Nuts and crackers are also a great choice. Just keep in mind that eating salty foods will make you thirstier. There are options for cheese and cracker or cheese that do not require refrigeration.
Protein powder is a good thing to have in a stressful situation but you will need to keep in mind that you need something to mix it in. Also, if you are familiar with the Emergen-C packets, you know they are a good source of vitamins and minerals and also pack a little energy punch.
Dried fruit and jerky are also great options as us trail mix. If you have access to a vacuum sealer, you can save money by purchasing the larger sizes and making your own vacuum sealed individual size servings. I think this is a great way to not only save a little money but also to have the snacks divided into different packs so kids (or adults) aren’t tempted to eat tomorrows snacks today.
Hard candy is always a morale booster but remember it will melt. Make sure it is packed in either vacuum sealed bags or Ziploc bags and kept separately from everything else. No one needs a huge sticky mess on top of an already stressful situation.
I noticed the other day that there are other things that would be great to include; pepperoni sticks are fun and different and as long as they are rotated out and the packs are kept in a cool place, they will store well. The same goes for dry cereal. If you can vacuum seal it, there are many options to choose from. As you shop around, you will notice many other items that would be easy to pack and a fun snack in a tough situation.
Just make sure when you are choosing, that you avoid any greasy, extra fatty foods that would go rancid or spoil. I had mentioned before that I like one woman’s idea about a small jar of peanut butter in each pack with some extra plastic spoons. I think that anyone who likes peanut butter wouldn’t mind having a few spoonfuls of peanut butter when having a hard day, and it is a good protein food.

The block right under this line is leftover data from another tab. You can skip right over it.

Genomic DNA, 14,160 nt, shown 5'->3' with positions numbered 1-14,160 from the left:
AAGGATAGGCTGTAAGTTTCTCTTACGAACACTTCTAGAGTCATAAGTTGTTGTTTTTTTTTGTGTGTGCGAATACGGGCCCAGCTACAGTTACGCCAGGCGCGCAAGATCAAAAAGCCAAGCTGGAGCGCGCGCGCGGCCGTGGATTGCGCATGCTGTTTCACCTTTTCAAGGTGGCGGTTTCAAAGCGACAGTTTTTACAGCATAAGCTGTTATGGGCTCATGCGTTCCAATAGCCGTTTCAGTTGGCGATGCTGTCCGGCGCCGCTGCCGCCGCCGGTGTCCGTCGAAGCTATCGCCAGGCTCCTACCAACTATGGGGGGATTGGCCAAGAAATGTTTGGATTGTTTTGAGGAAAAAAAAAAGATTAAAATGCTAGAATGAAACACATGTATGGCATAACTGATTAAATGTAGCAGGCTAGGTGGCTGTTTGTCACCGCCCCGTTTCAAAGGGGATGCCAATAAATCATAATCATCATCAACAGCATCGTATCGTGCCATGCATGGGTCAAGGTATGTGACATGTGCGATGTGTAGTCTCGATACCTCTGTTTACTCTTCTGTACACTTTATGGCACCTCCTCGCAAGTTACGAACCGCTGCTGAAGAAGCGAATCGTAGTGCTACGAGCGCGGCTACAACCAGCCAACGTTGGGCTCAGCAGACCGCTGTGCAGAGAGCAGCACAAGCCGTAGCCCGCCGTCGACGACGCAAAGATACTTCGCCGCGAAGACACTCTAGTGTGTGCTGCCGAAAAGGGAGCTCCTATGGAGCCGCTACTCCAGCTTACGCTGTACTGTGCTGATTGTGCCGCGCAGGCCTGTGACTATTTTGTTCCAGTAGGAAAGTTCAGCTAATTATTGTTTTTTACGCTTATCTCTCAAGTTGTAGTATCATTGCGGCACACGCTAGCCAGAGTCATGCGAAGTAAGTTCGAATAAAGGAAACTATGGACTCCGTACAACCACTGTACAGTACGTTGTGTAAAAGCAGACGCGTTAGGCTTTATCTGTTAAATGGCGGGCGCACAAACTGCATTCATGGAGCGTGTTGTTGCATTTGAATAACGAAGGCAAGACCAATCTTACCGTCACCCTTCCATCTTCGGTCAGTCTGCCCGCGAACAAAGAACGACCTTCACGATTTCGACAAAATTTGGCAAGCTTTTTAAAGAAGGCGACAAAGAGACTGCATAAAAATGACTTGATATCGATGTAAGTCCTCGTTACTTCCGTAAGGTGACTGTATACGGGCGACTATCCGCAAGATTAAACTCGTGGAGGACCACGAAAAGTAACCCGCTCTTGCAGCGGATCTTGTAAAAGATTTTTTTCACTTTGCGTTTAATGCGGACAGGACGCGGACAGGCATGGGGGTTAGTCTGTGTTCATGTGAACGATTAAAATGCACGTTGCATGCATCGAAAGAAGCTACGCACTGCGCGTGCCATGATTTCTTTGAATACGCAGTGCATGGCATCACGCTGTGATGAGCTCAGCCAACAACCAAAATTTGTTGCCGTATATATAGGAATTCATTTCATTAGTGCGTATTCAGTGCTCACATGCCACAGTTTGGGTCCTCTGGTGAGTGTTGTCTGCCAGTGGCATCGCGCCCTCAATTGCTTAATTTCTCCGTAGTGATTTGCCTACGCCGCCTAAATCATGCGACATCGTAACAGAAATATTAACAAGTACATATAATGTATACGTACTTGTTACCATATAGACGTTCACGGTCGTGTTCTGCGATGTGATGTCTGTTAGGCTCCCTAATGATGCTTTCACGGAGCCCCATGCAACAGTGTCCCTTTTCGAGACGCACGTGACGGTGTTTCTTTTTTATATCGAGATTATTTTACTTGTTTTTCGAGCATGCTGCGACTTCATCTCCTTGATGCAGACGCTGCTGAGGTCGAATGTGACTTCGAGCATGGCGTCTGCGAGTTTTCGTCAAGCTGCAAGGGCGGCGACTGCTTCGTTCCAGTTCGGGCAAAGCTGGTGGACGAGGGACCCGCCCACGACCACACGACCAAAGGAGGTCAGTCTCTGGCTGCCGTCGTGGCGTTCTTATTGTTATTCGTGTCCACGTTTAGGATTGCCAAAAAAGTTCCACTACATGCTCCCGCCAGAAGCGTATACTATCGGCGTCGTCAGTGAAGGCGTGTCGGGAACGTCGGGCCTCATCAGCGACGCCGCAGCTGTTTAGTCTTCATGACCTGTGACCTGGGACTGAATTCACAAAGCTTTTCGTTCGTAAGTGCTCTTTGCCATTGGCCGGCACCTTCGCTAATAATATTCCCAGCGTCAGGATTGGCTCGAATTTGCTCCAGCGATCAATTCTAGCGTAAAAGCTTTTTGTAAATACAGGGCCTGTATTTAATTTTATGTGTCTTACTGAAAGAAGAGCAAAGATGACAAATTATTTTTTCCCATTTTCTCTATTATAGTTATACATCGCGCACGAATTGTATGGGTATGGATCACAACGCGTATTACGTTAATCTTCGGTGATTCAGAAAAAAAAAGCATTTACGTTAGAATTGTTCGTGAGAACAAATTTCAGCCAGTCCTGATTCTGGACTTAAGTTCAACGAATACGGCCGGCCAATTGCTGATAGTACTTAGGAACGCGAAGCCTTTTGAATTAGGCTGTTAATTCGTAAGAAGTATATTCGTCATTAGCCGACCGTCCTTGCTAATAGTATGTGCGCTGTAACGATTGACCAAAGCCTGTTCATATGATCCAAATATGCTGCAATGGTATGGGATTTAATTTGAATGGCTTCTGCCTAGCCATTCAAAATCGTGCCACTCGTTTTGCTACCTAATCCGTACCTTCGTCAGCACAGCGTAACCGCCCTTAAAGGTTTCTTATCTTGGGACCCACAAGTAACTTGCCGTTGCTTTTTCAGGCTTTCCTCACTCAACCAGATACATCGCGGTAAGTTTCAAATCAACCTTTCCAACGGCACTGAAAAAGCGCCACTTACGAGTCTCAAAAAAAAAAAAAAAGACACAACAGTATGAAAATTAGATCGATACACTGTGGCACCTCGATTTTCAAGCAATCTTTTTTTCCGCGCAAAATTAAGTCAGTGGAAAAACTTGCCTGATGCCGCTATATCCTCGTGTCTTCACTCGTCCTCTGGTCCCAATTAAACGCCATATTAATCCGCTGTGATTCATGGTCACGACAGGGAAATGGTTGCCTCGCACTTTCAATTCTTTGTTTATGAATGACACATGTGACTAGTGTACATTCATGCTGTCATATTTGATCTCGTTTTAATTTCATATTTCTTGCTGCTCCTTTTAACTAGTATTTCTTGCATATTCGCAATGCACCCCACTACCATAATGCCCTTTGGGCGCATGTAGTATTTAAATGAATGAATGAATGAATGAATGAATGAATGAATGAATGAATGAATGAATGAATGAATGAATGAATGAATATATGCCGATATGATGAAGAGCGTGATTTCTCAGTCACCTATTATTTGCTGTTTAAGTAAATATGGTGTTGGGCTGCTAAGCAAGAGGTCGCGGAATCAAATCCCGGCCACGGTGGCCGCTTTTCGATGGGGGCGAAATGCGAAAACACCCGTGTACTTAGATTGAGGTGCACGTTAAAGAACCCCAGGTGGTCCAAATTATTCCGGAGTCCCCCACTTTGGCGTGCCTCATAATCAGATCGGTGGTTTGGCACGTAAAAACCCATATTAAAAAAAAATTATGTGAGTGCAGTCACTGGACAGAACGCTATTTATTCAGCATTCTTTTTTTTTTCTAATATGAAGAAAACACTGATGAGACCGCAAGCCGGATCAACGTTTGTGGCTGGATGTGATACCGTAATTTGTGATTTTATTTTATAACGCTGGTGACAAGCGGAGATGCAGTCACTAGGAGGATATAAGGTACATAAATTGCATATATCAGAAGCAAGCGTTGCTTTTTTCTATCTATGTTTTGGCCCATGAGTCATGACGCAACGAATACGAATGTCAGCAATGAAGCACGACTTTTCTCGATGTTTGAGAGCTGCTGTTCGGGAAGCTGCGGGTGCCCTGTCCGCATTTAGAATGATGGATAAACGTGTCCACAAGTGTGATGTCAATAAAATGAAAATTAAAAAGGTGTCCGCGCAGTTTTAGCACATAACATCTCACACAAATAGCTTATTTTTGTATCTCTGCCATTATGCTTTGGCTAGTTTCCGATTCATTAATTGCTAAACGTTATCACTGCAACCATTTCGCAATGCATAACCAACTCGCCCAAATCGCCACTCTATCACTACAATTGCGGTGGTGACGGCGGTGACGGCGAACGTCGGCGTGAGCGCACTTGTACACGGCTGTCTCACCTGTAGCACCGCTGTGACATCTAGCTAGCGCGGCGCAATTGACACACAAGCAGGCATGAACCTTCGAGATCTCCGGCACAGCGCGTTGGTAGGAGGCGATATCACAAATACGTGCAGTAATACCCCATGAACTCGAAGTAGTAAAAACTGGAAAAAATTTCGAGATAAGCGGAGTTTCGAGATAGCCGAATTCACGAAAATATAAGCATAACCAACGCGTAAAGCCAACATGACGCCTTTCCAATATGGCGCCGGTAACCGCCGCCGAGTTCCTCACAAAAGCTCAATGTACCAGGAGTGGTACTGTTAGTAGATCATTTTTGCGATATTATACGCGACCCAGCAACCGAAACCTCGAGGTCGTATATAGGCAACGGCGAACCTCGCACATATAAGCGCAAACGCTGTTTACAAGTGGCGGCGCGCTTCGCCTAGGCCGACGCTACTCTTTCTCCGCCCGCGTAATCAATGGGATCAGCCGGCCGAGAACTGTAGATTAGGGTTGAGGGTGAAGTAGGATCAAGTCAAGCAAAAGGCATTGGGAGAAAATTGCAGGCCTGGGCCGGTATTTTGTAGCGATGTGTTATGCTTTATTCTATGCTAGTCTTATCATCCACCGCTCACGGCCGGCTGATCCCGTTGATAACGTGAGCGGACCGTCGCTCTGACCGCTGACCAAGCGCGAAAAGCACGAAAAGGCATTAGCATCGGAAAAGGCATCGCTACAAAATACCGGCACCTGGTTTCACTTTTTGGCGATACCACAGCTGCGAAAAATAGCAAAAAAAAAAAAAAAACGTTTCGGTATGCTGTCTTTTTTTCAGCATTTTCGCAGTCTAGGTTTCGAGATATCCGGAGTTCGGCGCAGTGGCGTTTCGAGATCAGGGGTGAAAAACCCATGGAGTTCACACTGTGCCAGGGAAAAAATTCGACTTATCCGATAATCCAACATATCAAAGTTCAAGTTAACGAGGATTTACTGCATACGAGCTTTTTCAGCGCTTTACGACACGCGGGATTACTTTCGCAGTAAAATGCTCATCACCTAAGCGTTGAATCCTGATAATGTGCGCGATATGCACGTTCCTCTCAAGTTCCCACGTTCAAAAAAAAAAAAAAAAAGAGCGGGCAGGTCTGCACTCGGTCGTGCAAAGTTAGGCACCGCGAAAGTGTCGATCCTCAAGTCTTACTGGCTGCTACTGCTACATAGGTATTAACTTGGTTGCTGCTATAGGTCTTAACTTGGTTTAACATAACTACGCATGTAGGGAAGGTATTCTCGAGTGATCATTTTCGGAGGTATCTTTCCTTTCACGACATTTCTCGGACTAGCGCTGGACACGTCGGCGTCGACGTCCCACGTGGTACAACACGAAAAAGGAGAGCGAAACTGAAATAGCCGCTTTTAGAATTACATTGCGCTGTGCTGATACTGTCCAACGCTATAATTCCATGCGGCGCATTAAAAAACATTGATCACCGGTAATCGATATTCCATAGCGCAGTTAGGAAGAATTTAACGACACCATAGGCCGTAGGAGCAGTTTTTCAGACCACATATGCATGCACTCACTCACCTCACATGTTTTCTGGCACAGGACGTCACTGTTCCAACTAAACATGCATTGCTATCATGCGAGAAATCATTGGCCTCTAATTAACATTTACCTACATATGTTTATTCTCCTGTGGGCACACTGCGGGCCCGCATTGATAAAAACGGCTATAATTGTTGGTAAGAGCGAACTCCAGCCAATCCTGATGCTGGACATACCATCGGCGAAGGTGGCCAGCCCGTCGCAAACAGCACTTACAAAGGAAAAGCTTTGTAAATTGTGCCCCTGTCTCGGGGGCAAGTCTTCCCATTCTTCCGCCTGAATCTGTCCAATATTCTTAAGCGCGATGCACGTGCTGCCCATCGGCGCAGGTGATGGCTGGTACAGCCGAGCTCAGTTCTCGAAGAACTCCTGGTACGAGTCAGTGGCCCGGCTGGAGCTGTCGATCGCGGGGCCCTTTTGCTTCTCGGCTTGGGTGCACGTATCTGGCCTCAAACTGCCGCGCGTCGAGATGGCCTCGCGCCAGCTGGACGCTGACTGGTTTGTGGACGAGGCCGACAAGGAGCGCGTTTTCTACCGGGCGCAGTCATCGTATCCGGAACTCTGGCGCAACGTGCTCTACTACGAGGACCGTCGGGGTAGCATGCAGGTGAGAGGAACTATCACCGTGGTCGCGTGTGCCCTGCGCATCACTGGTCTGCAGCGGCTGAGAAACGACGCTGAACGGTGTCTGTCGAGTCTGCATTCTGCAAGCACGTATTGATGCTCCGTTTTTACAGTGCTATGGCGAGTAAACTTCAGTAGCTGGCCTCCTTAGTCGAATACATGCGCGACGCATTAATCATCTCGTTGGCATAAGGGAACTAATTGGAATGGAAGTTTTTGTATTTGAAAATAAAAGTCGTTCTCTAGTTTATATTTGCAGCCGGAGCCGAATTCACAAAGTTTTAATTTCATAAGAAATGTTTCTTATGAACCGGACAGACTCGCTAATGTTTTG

Many people choose to include some packets of lemonade mix or crystal light in their kits for a snack. These are great if your water is unlimited, however, you might be tempted to drink more lemonade that you can really afford is water supplies are tight. Something to think about though. I do like the idea, if you have room in your kits, of choosing some small cans of pineapple, V-8, Orange or grape juice for a snack or breakfast.
One of the best things you can do as you plan your kits is to make a menu for these three days. As you write things on paper, it’s easier to see what you have, how filling it is, if it is empty calories and more. You can put your food kits together on paper first, and see exactly what you need to add or subtract.
I’m including a link to a 72-hour kit meal planning worksheet put together by Jodi and Julie from foodstoragemadeeasy.net. If you haven’t checked out their site, do it! It is a great resource for all your food storage planning. I think it would be a great idea to print out one of these worksheets for each member of your family – especially if some have different dietary needs or likes and customize each kit to each family member. Here is the link to the worksheet.